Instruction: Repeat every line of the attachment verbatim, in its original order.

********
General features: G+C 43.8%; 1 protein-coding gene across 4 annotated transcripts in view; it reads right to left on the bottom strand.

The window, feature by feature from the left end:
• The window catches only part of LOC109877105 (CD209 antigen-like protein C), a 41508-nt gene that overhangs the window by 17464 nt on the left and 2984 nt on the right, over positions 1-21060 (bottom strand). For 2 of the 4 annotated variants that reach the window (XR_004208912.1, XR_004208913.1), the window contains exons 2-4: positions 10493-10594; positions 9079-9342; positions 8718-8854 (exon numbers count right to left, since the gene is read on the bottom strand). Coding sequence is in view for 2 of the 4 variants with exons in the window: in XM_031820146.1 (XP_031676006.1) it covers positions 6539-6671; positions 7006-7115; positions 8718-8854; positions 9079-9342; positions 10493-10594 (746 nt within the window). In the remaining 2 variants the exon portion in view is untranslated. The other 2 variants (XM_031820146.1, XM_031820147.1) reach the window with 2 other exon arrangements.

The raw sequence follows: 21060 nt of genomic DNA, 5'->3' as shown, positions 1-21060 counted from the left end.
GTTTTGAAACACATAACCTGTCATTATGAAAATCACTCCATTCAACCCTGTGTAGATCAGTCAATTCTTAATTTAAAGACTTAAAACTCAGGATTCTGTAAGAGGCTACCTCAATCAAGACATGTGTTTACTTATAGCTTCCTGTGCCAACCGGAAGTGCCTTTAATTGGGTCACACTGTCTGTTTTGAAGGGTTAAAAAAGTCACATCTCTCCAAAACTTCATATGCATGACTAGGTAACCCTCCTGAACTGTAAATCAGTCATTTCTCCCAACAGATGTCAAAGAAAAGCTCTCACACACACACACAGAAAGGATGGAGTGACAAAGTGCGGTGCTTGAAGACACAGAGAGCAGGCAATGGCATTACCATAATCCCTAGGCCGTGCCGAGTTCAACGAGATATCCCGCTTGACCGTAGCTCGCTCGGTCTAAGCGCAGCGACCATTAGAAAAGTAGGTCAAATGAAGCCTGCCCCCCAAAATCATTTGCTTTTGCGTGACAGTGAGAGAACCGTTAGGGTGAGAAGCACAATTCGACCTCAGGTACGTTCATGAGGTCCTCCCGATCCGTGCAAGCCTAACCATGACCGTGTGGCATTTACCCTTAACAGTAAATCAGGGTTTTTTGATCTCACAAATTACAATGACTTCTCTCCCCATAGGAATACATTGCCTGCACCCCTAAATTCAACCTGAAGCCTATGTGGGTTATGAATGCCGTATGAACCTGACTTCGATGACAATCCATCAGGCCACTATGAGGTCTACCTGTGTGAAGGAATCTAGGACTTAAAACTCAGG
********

General features: G+C 43.8%; 1 protein-coding gene across 4 annotated transcripts in view; it reads right to left on the bottom strand.

The window, feature by feature from the left end:
• The window catches only part of LOC109877105 (CD209 antigen-like protein C), a 41508-nt gene that overhangs the window by 17464 nt on the left and 2984 nt on the right, over positions 1-21060 (bottom strand). For 2 of the 4 annotated variants that reach the window (XR_004208912.1, XR_004208913.1), the window contains exons 2-4: positions 10493-10594; positions 9079-9342; positions 8718-8854 (exon numbers count right to left, since the gene is read on the bottom strand). Coding sequence is in view for 2 of the 4 variants with exons in the window: in XM_031820146.1 (XP_031676006.1) it covers positions 6539-6671; positions 7006-7115; positions 8718-8854; positions 9079-9342; positions 10493-10594 (746 nt within the window). In the remaining 2 variants the exon portion in view is untranslated. The other 2 variants (XM_031820146.1, XM_031820147.1) reach the window with 2 other exon arrangements.

The raw sequence follows: 21060 nt of genomic DNA, 5'->3' as shown, positions 1-21060 counted from the left end.
GTTTTGAAACACATAACCTGTCATTATGAAAATCACTCCATTCAACCCTGTGTAGATCAGTCAATTCTTAATTTAAAGACTTAAAACTCAGGATTCTGTAAGAGGCTACCTCAATCAAGACATGTGTTTACTTATAGCTTCCTGTGCCAACCGGAAGTGCCTTTAATTGGGTCACACTGTCTGTTTTGAAGGGTTAAAAAAGTCACATCTCTCCAAAACTTCATATGCATGACTAGGTAACCCTCCTGAACTGTAAATCAGTCATTTCTCCCAACAGATGTCAAAGAAAAGCTCTCACACACACACACAGAAAGGATGGAGTGACAAAGTGCGGTGCTTGAAGACACAGAGAGCAGGCAATGGCATTACCATAATCCCTAGGCCGTGCCGAGTTCAACGAGATATCCCGCTTGACCGTAGCTCGCTCGGTCTAAGCGCAGCGACCATTAGAAAAGTAGGTCAAATGAAGCCTGCCCCCCAAAATCATTTGCTTTTGCGTGACAGTGAGAGAACCGTTAGGGTGAGAAGCACAATTCGACCTCAGGTACGTTCATGAGGTCCTCCCGATCCGTGCAAGCCTAACCATGACCGTGTGGCATTTACCCTTAACAGTAAATCAGGGTTTTTTGATCTCACAAATTACAATGACTTCTCTCCCCATAGGAATACATTGCCTGCACCCCTAAATTCAACCTGAAGCCTATGTGGGTTATGAATGCCGTATGAACCTGACTTCGATGACAATCCATCAGGCCACTATGAGGTCTACCTGTGTGAAGGAATCTAGGACTTAAAACTCAGG